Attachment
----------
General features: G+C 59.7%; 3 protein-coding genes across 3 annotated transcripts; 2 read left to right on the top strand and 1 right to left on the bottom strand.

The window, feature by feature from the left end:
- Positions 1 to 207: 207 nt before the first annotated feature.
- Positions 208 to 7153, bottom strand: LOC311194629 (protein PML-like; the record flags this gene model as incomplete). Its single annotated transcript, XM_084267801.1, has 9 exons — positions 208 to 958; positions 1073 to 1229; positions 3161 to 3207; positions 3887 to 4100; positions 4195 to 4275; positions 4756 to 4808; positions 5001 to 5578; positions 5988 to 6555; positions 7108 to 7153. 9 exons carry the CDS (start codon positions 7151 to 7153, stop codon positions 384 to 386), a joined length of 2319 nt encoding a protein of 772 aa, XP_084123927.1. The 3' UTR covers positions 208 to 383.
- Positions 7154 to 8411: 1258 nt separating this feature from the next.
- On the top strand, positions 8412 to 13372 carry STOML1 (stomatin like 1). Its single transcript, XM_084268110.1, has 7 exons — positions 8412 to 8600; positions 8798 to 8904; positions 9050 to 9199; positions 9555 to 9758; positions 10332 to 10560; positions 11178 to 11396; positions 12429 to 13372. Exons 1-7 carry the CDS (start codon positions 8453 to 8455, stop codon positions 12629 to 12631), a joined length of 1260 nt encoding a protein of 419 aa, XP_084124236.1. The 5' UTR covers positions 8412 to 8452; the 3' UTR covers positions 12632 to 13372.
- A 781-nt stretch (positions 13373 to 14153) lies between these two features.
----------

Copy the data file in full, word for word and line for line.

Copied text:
General features: G+C 59.7%; 3 protein-coding genes across 3 annotated transcripts; 2 read left to right on the top strand and 1 right to left on the bottom strand.

The window, feature by feature from the left end:
- Positions 1 to 207: 207 nt before the first annotated feature.
- Positions 208 to 7153, bottom strand: LOC311194629 (protein PML-like; the record flags this gene model as incomplete). Its single annotated transcript, XM_084267801.1, has 9 exons — positions 208 to 958; positions 1073 to 1229; positions 3161 to 3207; positions 3887 to 4100; positions 4195 to 4275; positions 4756 to 4808; positions 5001 to 5578; positions 5988 to 6555; positions 7108 to 7153. 9 exons carry the CDS (start codon positions 7151 to 7153, stop codon positions 384 to 386), a joined length of 2319 nt encoding a protein of 772 aa, XP_084123927.1. The 3' UTR covers positions 208 to 383.
- Positions 7154 to 8411: 1258 nt separating this feature from the next.
- On the top strand, positions 8412 to 13372 carry STOML1 (stomatin like 1). Its single transcript, XM_084268110.1, has 7 exons — positions 8412 to 8600; positions 8798 to 8904; positions 9050 to 9199; positions 9555 to 9758; positions 10332 to 10560; positions 11178 to 11396; positions 12429 to 13372. Exons 1-7 carry the CDS (start codon positions 8453 to 8455, stop codon positions 12629 to 12631), a joined length of 1260 nt encoding a protein of 419 aa, XP_084124236.1. The 5' UTR covers positions 8412 to 8452; the 3' UTR covers positions 12632 to 13372.
- A 781-nt stretch (positions 13373 to 14153) lies between these two features.